A professional looking digital notebook with some handy extras, OneNote allows standard text entry plus audio and video notes plus To Do lists with check boxes. The home screen widgets save all that fumbling around to open the app before your idea flies away, and you can sync your information across multiple devices.
The search function is especially handy – if you’re committing to storing all your notes, ideas and lists in one app it’s essential.
More of a journal app than a digital notebook, Somnote earns its place on this list for its cheerful attitude, good looks and security features. If you’re someone who gets fired up by visuals, why stick to a boring text notebook app when you can change fonts around, attach images and even add a password lock so no-one can steal your ideas?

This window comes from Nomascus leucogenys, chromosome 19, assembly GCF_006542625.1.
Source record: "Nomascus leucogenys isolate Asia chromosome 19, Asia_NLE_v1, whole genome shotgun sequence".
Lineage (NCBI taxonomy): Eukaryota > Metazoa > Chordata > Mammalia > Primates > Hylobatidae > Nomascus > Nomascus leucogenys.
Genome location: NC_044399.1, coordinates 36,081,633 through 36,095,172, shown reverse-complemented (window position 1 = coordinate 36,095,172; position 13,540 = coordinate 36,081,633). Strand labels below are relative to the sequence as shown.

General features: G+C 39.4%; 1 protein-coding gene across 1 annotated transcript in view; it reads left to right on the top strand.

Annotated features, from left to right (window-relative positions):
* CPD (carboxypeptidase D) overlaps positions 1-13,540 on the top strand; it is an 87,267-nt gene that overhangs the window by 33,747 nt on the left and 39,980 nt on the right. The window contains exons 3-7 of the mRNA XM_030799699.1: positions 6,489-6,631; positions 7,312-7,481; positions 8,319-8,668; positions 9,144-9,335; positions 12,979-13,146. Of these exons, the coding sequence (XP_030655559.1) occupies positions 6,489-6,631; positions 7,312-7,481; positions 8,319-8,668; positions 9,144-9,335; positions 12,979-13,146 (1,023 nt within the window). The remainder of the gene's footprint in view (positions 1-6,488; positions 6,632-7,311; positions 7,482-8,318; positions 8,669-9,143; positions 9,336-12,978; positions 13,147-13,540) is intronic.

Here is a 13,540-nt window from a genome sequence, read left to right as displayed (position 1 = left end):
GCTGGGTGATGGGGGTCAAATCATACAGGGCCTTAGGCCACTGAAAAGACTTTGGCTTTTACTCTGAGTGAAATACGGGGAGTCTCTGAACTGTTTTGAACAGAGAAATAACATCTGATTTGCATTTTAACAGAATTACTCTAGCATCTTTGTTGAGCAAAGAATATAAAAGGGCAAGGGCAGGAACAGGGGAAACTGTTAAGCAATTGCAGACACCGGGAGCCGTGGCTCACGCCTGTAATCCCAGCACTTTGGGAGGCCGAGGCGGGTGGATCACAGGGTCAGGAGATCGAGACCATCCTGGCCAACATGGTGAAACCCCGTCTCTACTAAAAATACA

7. Google Keep
Accessible from your mobile device and via the web, if you have a Google account you already have access to Google Keep. Create text notes and lists, record voice memos and attach photos, all of which are displayed in a pleasant Tumblr-style block format for you to access later vis the search bar or just by scrolling down the page.
The most exciting feature is the automatic transcriber, which we found to be generally good but easily confused by faster speech, loud surroundings or strange words. Thankfully it’s easy enough to edit the text afterwards and it does save a bit of effort.
By Laura Kidd | August 4th, 2014